2014 Miami Hurricanes Preview

Junior RB Duke Johnson

It’s a pivotal season for Al Golden and the Miami Hurricanes. Every year the question at the beginning of the season gets asked: “Is the U back?” And every year, since the move to the ACC, the answer has been a resounding “No.” Some fans and alumni are starting to get restless with both Golden and Mark D’Onofrio, the defensive coordinator, and progress will need to be seen this year. Will it happen? Let’s take a look at the 2014 Miami Hurricanes.


Sophomore WR Stacy Coley

Quarterbacks: Since Stephen Morris departed and Ryan Williams got hurt, the starting job was completely up for grabs. True freshman Brad Kaaya seized his opportunity with a strong fall camp, and will start the opening game against Louisville, beating out Kansas/BYU graduate transfer Jake Heaps. This is the right decision. There is no doubt that Kaaya is the most talented QB on the roster, but what surprised the coaches was how mature and confident he was coming in to campus. He has everything you want for a big time college QB, other than experience, at this point. He isn’t the most mobile QB in the world, but in Coley’s offense, you don’t necessarily need a mobile QB. It’s fair to expect some ups and downs with him this season- he is a true freshman, after all- but while QB was a big question mark coming into fall camp, I think there are other things on the team more worrisome than Kaaya. Heaps is a capable backup who also had a fairly strong camp. As for Williams, he’s targeting to come back a few weeks into the season, so if Kaaya does struggle, he could become a factor as well. But it’s Kaaya’s job for now and for the next few seasons.

And a fun fact about Kaaya: this is his mother.

Running Backs: Duke Johnson returns from injury and is as healthy as he’s ever been. There isn’t too much that needs to be said about him- he’s one of the best running backs in the country, is the biggest threat to Jameis Winston in the ACC Offensive Player of the Year race, and, with a strong start from both player and team, could even find himself in the Heisman race. He won’t need to do all the work, though. True freshman Joe Yearby has drawn comparisons to where Johnson was as a true freshman. They are very similar type of players- good speed, ability to make people miss, and, like Johnson, while he isn’t the biggest back, he’s still strong enough to break tackles. The third running back who will see carries this year is Gus Edwards. At 235 pounds, he’s the power back on the roster. He may not have the shear brilliance of Johnson or Yearby when it comes to breaking a long play, but he will wear down teams more than the other two.

Wide Receivers: Receiver may be the deepest position on the team. While the ball will be spread around quite a bit among this group, the most feared receiver on the roster is Stacy Coley. He may be the most explosive player in the conference, and one of the most in the country. A crazy stat with Coley from last season: he gained at least 20 yards 37.1% of the time he touched the ball. No other player in the ACC (among those with at least 20 touches) was above 26%. He’s dangerous as a receiver, as a return man, and even took a jet sweep 73 yards for a TD last year. Joining Coley is Philip Dorsett, who may be the fastest player on the team. He reportedly ran a 4.18 40 during the offseason. I’m skeptical of that time, but he is a legitimate mid-4.3’s player. He got hurt halfway through the year last year, but is healthy now. Those will be the main two, but there are four others who should see significant time on the field: Herb Waters (more of a slot guy), Braxton Berrios (true freshman, another slot player), Malcolm Lewis (has battled injuries his whole career), and Rashawn Scott (their biggest, most physical receiver). The biggest questionsabout the unit is if they can stay healthy, as Dorsett, Lewis, and Scott all have had injury concerns.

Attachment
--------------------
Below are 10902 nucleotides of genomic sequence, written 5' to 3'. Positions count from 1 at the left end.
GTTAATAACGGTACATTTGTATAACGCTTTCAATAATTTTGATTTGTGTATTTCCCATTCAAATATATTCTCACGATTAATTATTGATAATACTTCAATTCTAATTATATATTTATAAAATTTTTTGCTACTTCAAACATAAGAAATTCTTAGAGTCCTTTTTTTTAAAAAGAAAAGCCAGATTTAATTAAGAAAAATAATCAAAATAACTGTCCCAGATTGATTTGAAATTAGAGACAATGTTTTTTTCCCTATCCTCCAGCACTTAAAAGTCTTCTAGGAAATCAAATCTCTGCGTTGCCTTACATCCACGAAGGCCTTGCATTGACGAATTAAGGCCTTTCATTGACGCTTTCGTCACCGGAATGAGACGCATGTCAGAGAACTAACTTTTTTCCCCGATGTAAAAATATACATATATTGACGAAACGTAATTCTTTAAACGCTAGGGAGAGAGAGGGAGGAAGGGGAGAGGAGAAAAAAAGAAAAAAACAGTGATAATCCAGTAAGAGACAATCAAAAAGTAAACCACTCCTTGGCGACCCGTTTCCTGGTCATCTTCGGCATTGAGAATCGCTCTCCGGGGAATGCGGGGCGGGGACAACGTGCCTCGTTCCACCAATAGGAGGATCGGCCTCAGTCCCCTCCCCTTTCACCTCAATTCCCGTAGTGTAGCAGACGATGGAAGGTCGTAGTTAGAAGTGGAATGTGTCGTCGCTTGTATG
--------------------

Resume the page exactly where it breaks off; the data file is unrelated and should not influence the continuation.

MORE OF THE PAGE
Tight End/Fullback: Not a ton of depth here, especially with Beau Sandland transferring during fall camp, but there is a solid 1-2 punch with Clive Walford and Standish Dobard. Walford is the better receiving threat of the duo, while Dobard is probably a little bit better blocker. Walford will likely be considered the starter for most (if not all) games, but Dobard will see the field a ton as well. Beyond those two, though, it’s hard to see someone get on the field unless there is an injury. Jake O’Donnell or maybe Chris Herndon could be the third tight end, but I think the coaches would prefer to redshirt Herndon (a true freshman) if they can. When the fullback is utilized, Walter Tucker will get most of the action. The coaching staff did shift Tucker over to LB recently, however, so if they decide to keep him solely on the defensive side, Ronald Regula will get the snaps.